And finally, two Syrahs
Syrah Quintessence, Benoît Dorsaz, Fully (Valais). One of two consistently beautiful Syrah wines that are among my favourites from Valais, but this one is slightly more acidic and austere – very much a mountain wine, to be savoured, for me. Grapes are grown on the loess soil slopes of Les Perches, and I just discovered that the vines are massal (not cloned) from Côte Rotie vines, chez René Rostaing, whom I recently visited, a magical Rhone winery. This Syrah spends 12 months in oak, with the barrels blended and another six months in tanks. CHF30
Syrah Chamoson Vieilles Vignes, Simon Maye et fils, St-Pierre-de-Clages (Valais). The other of my two lovely and elegant Valais Syrahs, this one from the valley, a classic nose of spices, especially white pepper, and black fruits. It is made in large vats where it spends 12 months, with another 8 months in concrete tanks. The mouth is smooth, rich, chewy – another class act.
Notes on the older vintages
The Mémoire offers the rare possibility to sample various vintages of the same wines, so we have a chance to understand how they evolve, and what we might expect if we cellar the younger ones for a few years. Here are a few highlights for me, from this year’s tasting:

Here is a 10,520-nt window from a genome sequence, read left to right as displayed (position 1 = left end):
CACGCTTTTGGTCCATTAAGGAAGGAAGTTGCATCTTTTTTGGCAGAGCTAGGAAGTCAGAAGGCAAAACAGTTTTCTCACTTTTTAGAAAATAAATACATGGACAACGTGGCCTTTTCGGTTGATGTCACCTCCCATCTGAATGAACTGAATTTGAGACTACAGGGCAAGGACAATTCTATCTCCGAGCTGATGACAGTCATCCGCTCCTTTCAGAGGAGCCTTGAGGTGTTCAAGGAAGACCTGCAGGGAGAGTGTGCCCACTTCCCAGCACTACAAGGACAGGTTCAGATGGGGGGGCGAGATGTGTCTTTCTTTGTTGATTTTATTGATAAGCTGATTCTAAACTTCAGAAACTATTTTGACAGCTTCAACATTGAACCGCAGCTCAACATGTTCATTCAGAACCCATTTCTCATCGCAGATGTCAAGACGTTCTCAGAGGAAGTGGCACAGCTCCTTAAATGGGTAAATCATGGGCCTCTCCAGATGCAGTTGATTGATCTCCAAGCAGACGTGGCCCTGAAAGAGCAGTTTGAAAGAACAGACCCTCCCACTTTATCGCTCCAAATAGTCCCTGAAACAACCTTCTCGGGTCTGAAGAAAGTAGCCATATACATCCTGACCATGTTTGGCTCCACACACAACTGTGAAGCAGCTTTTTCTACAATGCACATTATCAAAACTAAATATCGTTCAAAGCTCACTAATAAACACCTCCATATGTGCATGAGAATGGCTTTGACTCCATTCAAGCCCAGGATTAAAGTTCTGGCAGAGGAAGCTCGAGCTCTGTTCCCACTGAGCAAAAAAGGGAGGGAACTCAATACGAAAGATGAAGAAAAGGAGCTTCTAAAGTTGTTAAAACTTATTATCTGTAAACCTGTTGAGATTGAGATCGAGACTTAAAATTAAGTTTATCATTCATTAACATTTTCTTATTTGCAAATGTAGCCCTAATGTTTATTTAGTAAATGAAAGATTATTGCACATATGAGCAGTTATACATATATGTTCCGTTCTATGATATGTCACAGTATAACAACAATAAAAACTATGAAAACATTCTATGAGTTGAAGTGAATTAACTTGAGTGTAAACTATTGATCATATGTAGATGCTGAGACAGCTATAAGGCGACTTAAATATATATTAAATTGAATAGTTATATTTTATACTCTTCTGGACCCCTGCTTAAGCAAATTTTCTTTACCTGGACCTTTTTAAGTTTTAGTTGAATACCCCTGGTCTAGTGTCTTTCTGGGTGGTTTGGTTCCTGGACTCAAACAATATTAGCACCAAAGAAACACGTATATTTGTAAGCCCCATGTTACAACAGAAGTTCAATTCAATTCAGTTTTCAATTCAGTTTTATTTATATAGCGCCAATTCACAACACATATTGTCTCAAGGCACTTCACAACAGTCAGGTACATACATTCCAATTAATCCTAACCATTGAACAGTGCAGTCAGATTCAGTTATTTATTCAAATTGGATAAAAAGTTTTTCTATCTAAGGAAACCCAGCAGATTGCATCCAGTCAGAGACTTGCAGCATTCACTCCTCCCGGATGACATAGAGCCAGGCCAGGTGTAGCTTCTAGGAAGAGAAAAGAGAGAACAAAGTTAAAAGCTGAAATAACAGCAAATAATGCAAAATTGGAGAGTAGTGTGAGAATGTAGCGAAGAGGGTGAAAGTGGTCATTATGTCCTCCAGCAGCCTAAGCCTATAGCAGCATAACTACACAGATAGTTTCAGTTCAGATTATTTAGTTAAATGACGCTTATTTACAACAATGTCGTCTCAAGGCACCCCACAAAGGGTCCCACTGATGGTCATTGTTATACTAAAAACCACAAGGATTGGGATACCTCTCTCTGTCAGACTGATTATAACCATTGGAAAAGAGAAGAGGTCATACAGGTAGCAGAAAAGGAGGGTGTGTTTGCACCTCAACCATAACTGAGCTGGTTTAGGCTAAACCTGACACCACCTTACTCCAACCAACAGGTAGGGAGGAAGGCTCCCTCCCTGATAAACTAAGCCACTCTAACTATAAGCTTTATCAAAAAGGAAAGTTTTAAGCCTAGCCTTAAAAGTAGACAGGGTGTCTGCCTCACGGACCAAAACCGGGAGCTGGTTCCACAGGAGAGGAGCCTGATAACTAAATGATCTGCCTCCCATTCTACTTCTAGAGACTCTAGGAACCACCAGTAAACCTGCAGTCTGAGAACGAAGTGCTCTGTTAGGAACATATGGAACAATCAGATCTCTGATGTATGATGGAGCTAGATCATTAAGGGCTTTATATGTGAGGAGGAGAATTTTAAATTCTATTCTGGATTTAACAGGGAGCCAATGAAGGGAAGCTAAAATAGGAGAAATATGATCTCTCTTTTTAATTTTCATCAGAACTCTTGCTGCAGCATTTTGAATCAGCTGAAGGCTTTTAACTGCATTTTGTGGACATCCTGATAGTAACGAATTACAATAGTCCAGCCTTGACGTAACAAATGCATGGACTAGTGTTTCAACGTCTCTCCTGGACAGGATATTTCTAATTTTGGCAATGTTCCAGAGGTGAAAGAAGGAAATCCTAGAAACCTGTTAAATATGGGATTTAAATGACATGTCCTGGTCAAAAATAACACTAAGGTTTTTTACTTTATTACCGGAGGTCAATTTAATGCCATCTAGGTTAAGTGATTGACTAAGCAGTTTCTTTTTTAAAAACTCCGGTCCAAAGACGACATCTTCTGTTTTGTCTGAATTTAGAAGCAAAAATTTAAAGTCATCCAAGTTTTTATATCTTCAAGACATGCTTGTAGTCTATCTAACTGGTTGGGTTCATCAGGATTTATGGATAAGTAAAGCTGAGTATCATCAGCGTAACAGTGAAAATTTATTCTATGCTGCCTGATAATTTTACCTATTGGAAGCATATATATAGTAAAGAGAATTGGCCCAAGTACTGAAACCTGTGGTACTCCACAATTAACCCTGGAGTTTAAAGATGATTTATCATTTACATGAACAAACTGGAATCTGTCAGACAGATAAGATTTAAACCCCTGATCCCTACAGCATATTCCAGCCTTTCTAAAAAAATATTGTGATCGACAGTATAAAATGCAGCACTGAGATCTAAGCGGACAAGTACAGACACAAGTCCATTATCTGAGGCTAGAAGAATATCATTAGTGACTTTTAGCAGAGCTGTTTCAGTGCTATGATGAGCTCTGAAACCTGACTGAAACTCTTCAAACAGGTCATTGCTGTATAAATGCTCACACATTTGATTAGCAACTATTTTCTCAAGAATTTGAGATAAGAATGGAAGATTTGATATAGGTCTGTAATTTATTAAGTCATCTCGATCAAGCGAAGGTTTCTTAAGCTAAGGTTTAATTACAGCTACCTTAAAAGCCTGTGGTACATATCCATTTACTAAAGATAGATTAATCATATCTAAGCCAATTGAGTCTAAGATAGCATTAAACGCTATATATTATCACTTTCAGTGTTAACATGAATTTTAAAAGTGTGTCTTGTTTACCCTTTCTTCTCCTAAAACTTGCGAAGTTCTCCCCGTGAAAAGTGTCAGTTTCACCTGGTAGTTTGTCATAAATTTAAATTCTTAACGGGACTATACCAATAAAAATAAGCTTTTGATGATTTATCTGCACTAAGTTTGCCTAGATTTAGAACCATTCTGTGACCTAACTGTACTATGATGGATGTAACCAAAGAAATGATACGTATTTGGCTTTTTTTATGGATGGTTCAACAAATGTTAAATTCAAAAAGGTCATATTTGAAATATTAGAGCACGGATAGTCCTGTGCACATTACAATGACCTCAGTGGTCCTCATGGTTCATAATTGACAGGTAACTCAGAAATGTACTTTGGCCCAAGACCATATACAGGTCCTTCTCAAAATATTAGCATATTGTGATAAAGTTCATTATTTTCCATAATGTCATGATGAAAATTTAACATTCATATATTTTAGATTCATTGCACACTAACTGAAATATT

Cave du Rhodan, Mounir Weine in Salgesch has a fine Pinot Noir that I found improved greatly with age: the 2016 was good, the 2013 better and the 2010 was incredibly fruity and young, with excellent freshness. Do not equate older vintage with aging.
Denis Mercier in Sierre makes one of the most beautiful Cornalin wines around and if I had any doubts about its ability to age, this tasting would have ended them. The 2016 was very good with a little smokiness that I loved, the 2012 more interesting because more complex, and 2008 was simply excellent.
Domaines des Muses, Sierre, Humagne Blanche: we had a good talk about how 2015 and 2013 were not typical and while their intensity made them interesting, the 2017 holds more promise, with classic aromas (more floral than fruity). Worth keeping it in the mouth for a bit to learn more about this wine that has gradually fallen somewhat out of favour.
Grand’Cour in Satigny, the Cabernets Franc and Sauvignon blend: I greatly preferred the 2015 to the 2011 and 2007, probably simply because the warm sunny later vintage was just right for these grapes.
Les Frères Dutruy, Gamay in Les Romaines lineup: this is always one of my favourite wines, a wonderful example of what heights Gamay can achieve. The differences in vintage can be marked, with 2017 simply deliciously fruity and deep, with 2015 longer in mouth and very balanced – and the 2012 needing more time, with less fruit and a more vegetable aspect to it.
Cru de l’Hopital Traminer, Vully, was simply splendid for all three vintages. If you haven’t yet discovered this Gewürztraminer, you have a treat waiting for you.
[…] then spent two days in Basel tasting new and older vintage wines at the Mémoire des Vins Suisses annual meeting and public tasting of its members’ wines, one of the best events for learning […]